By Susan Cornwell
WASHINGTON (Reuters) - Tensions over the U.S. military intervention in Libya are vexing Congress.
While some lawmakers back the action against Muammar Gaddafi's forces, others say President Barack Obama should have formally consulted them before getting involved.
Here are some answers to questions about the concerns of Congress and its relative powers versus the presidency in U.S. military actions:
WHY ARE SOME LAWMAKERS UPSET WITH OBAMA OVER LIBYA?
Many liberals in Obama's Democratic Party oppose a third war in the Muslim world on top of the U.S. troop commitments to Iraq and Afghanistan, which they have long sought to end. Partly because the other two wars have dragged on for years (since 2001 in Afghanistan and 2003 in Iraq), these lawmakers find it hard to believe Libya will be a limited engagement.
Republican leaders in the House of Representatives say the Democratic Obama administration did not adequately explain the Libya mission or seriously consult with lawmakers about it before the U.S. cruise missiles started to fly last weekend.
Some in both parties have said that the U.S. government, with its $1.4 trillion deficit, can't afford another war and has no particular security interests in Libya anyway.
Lawmakers like Republican Senator Richard Lugar say there should have been a full congressional debate and vote on a declaration of war. Moderate Democratic Senator Jim Webb told MSNBC that Congress has "been sort of on auto-pilot" and "this isn't the way that our system is supposed to work".
WHAT ARE THE WAR POWERS OF CONGRESS AND THE PRESIDENT?
Article 1 of the U.S. Constitution says Congress has the power to declare war.
But Article 2 says the president is "Commander in Chief" of the armed forces.
This has been a source of friction between the two branches at least since President Harry S. Truman committed U.S. forces to Korea in 1950 without congressional approval.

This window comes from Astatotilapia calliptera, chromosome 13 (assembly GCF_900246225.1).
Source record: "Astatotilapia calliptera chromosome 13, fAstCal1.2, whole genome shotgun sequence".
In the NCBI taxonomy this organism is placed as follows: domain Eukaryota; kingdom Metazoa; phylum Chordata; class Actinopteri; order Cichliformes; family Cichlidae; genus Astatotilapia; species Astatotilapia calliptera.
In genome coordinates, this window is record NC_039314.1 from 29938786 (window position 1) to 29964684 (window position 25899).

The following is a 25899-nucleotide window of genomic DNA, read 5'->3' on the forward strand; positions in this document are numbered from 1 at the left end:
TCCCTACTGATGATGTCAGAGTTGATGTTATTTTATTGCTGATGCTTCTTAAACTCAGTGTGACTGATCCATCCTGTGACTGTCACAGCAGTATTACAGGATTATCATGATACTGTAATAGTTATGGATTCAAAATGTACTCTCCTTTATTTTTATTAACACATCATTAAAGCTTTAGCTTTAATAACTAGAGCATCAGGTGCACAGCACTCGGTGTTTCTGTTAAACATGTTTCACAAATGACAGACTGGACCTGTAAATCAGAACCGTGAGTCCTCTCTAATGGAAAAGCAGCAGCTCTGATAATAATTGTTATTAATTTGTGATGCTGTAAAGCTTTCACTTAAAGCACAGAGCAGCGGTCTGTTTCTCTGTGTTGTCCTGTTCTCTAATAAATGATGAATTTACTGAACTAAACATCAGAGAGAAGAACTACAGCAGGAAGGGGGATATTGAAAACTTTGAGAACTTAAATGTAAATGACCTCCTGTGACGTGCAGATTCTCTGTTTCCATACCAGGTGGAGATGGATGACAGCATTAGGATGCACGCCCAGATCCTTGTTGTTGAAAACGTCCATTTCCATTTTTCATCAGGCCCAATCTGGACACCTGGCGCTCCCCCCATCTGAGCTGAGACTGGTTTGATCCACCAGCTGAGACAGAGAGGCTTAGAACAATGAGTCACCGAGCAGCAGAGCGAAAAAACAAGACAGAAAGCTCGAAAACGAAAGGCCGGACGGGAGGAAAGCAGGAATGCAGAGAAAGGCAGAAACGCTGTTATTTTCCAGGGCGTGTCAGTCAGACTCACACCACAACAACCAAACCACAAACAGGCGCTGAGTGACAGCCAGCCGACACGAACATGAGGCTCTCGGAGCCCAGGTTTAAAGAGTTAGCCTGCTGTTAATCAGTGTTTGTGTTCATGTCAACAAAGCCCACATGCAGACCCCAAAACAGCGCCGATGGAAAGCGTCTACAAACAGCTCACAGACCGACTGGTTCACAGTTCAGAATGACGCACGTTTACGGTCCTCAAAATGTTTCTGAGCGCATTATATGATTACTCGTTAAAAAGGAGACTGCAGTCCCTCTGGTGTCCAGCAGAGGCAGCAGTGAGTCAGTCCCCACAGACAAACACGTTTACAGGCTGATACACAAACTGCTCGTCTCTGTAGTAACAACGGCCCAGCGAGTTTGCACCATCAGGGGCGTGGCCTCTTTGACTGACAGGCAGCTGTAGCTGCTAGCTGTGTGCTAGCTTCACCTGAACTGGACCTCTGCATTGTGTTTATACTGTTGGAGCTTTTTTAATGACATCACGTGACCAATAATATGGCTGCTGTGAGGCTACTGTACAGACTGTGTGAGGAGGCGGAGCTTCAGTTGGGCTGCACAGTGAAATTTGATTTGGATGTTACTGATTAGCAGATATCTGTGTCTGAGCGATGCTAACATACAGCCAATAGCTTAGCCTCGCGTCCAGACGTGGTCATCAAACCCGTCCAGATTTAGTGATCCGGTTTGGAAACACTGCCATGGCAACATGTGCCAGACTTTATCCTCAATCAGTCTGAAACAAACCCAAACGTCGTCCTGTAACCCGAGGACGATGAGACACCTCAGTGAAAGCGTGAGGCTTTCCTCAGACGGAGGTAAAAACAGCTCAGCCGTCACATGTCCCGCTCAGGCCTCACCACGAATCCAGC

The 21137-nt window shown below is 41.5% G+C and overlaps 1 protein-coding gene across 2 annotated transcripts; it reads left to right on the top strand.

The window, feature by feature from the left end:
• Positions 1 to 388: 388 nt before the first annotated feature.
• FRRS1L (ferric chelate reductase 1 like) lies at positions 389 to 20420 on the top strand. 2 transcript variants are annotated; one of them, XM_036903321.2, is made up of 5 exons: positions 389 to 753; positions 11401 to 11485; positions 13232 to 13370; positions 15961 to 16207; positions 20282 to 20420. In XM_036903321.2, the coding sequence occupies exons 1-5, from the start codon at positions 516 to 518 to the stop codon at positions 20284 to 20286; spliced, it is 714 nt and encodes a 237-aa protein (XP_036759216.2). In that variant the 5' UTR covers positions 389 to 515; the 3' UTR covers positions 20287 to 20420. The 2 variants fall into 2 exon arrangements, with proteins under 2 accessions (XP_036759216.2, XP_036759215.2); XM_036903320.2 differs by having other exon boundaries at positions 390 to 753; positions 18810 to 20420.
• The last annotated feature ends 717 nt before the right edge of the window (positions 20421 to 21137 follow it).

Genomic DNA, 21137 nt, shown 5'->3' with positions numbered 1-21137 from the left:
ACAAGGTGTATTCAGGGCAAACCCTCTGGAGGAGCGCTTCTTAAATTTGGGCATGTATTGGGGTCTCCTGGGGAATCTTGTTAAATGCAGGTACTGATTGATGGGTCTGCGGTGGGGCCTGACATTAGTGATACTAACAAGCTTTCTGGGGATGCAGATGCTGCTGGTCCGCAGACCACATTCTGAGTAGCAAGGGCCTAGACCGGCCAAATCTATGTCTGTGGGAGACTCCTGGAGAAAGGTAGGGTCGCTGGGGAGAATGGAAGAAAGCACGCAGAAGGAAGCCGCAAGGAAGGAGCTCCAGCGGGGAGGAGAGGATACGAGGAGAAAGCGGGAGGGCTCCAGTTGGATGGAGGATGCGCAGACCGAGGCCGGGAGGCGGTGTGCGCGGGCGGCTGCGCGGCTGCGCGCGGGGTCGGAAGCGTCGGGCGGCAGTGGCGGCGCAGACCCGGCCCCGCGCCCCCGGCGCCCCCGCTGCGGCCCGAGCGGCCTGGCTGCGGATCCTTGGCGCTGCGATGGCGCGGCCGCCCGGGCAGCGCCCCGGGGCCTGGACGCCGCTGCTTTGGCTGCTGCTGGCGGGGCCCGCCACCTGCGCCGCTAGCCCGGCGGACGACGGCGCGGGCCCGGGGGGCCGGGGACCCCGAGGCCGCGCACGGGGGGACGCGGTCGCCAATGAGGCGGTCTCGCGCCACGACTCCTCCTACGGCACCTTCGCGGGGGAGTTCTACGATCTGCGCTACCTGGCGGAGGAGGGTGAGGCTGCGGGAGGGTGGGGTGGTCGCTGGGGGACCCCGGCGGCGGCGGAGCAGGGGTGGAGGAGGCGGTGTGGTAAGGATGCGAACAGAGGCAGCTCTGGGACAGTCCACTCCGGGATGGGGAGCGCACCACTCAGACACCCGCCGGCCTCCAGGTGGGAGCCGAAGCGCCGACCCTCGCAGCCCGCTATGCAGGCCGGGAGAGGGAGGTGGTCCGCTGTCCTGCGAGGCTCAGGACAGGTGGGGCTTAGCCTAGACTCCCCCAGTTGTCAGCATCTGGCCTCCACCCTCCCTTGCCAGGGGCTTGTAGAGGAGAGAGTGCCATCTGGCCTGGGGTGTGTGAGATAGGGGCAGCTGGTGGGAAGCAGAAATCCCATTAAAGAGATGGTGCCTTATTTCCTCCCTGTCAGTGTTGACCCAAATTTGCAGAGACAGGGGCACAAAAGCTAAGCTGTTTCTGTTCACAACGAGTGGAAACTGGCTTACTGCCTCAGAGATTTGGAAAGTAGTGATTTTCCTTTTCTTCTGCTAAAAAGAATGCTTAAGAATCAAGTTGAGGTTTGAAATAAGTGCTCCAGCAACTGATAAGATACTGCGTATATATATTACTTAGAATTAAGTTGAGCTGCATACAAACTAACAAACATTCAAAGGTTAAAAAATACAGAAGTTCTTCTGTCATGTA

"No president has officially recognized Congress' right to vote on all military actions. As commander in chief, presidents reserve the right to deploy forces without congressional approval" said Henry Nau, professor of political science at George Washington University.
In 1973 Congress sought to clarify things by passing the War Powers Resolution requiring the president to notify Congress within 48 hours of committing forces to military action. Obama did this by sending a letter to Congress on Monday about the Libya intervention.
The 1973 law also prohibits U.S. armed forces from being involved over 60 days without congressional authorization.
But the constitutionality of the War Powers Resolution has been questioned, and how it is interpreted may depend on whether one is a president or a lawmaker.
In 2007 then-Senator Obama told the Boston Globe that "the president does not have power under the Constitution to unilaterally authorize a military attack in a situation that does not involve stopping an actual or imminent threat to the (U.S.) nation."
ARE THERE PRECEDENTS FOR OBAMA'S LIBYA ACTION?
Now that he is president, "Obama is following a long historical precedent" by not seeking a vote of Congress ahead of the Libya intervention, said Sarah Kreps, an assistant professor of government at Cornell University.
"Iraq and Afghanistan, which did have congressional authorization, were actually unusual compared with many interventions of the 1990s that Congress did not authorize," she said.
She listed as examples George H.W. Bush's intervention in Somalia in 1992; Bill Clinton's sending troops into Haiti in 1994; Clinton's firing of cruise missiles at a camp in Afghanistan in a failed attempt to hit al Qaeda leader Osama bin Laden in 1998; and Clinton's bombing of Kosovo in 1999.
CAN CONGRESS MOVE TO STOP THE INTERVENTION? WILL IT?
The Senate's Assistant Majority Leader Richard Durbin, who supports Obama's Libya move, said on Wednesday that under the War Powers Resolution, "any senator can ask to call this question, as to whether we support the actions of the president."
But Durbin said he did not know if anyone would do this when Congress, which is on recess, returns to work next week.
Another route would be for Congress to try and use its "power of the purse" to cut off funds for the Libya operation.
Representative Dennis Kucinich says he'll offer an amendment to an upcoming spending bill that would "de-fund" the Libya action by banning using taxpayer funds to pay for it.
Kreps said that she thinks it is doubtful Congress will actually do anything to stop the U.S. airstrikes. More typically, they issue statements or pass nonbinding resolutions asserting their prerogatives, she said.
"Congress did ultimately pull the plug on funds for Vietnam and of course this brought U.S. involvement to an end, but this is historically rare," Kreps said.
"More common is the Haiti experience (in the 1990s), in which legislators issued symbolic assertions about its power while not actually trying to negate the executive decision that had been made," she said.